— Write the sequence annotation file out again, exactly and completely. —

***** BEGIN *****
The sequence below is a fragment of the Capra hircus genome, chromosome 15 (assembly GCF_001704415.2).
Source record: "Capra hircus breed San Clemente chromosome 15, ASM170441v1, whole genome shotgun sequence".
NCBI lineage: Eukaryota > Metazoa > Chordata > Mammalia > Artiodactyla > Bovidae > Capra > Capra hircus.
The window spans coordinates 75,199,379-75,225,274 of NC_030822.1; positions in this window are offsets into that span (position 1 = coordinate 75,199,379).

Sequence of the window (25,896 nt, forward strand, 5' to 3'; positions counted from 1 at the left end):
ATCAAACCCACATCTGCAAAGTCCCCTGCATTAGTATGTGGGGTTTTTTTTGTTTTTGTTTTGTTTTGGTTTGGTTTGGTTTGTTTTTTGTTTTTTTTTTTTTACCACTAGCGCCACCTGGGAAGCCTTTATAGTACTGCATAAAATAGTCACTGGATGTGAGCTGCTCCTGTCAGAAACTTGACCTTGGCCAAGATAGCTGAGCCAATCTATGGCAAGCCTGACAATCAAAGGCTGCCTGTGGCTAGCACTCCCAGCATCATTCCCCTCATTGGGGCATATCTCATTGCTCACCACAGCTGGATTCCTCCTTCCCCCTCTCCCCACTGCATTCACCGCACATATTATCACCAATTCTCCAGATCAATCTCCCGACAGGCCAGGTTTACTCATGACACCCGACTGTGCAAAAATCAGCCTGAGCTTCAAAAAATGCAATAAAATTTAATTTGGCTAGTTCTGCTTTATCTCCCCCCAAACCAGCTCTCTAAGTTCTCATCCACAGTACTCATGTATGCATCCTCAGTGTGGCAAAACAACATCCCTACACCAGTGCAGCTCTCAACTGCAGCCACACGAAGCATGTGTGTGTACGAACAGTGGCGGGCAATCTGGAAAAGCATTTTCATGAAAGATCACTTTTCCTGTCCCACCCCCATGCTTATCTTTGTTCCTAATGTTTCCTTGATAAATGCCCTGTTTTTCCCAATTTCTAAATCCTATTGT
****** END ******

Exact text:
The sequence below is a fragment of the Capra hircus genome, chromosome 15 (assembly GCF_001704415.2).
Source record: "Capra hircus breed San Clemente chromosome 15, ASM170441v1, whole genome shotgun sequence".
NCBI lineage: Eukaryota > Metazoa > Chordata > Mammalia > Artiodactyla > Bovidae > Capra > Capra hircus.
The window spans coordinates 75,199,379-75,225,274 of NC_030822.1; positions in this window are offsets into that span (position 1 = coordinate 75,199,379).

Sequence of the window (25,896 nt, forward strand, 5' to 3'; positions counted from 1 at the left end):
ATCAAACCCACATCTGCAAAGTCCCCTGCATTAGTATGTGGGGTTTTTTTTGTTTTTGTTTTGTTTTGGTTTGGTTTGGTTTGTTTTTTGTTTTTTTTTTTTTACCACTAGCGCCACCTGGGAAGCCTTTATAGTACTGCATAAAATAGTCACTGGATGTGAGCTGCTCCTGTCAGAAACTTGACCTTGGCCAAGATAGCTGAGCCAATCTATGGCAAGCCTGACAATCAAAGGCTGCCTGTGGCTAGCACTCCCAGCATCATTCCCCTCATTGGGGCATATCTCATTGCTCACCACAGCTGGATTCCTCCTTCCCCCTCTCCCCACTGCATTCACCGCACATATTATCACCAATTCTCCAGATCAATCTCCCGACAGGCCAGGTTTACTCATGACACCCGACTGTGCAAAAATCAGCCTGAGCTTCAAAAAATGCAATAAAATTTAATTTGGCTAGTTCTGCTTTATCTCCCCCCAAACCAGCTCTCTAAGTTCTCATCCACAGTACTCATGTATGCATCCTCAGTGTGGCAAAACAACATCCCTACACCAGTGCAGCTCTCAACTGCAGCCACACGAAGCATGTGTGTGTACGAACAGTGGCGGGCAATCTGGAAAAGCATTTTCATGAAAGATCACTTTTCCTGTCCCACCCCCATGCTTATCTTTGTTCCTAATGTTTCCTTGATAAATGCCCTGTTTTTCCCAATTTCTAAATCCTATTGT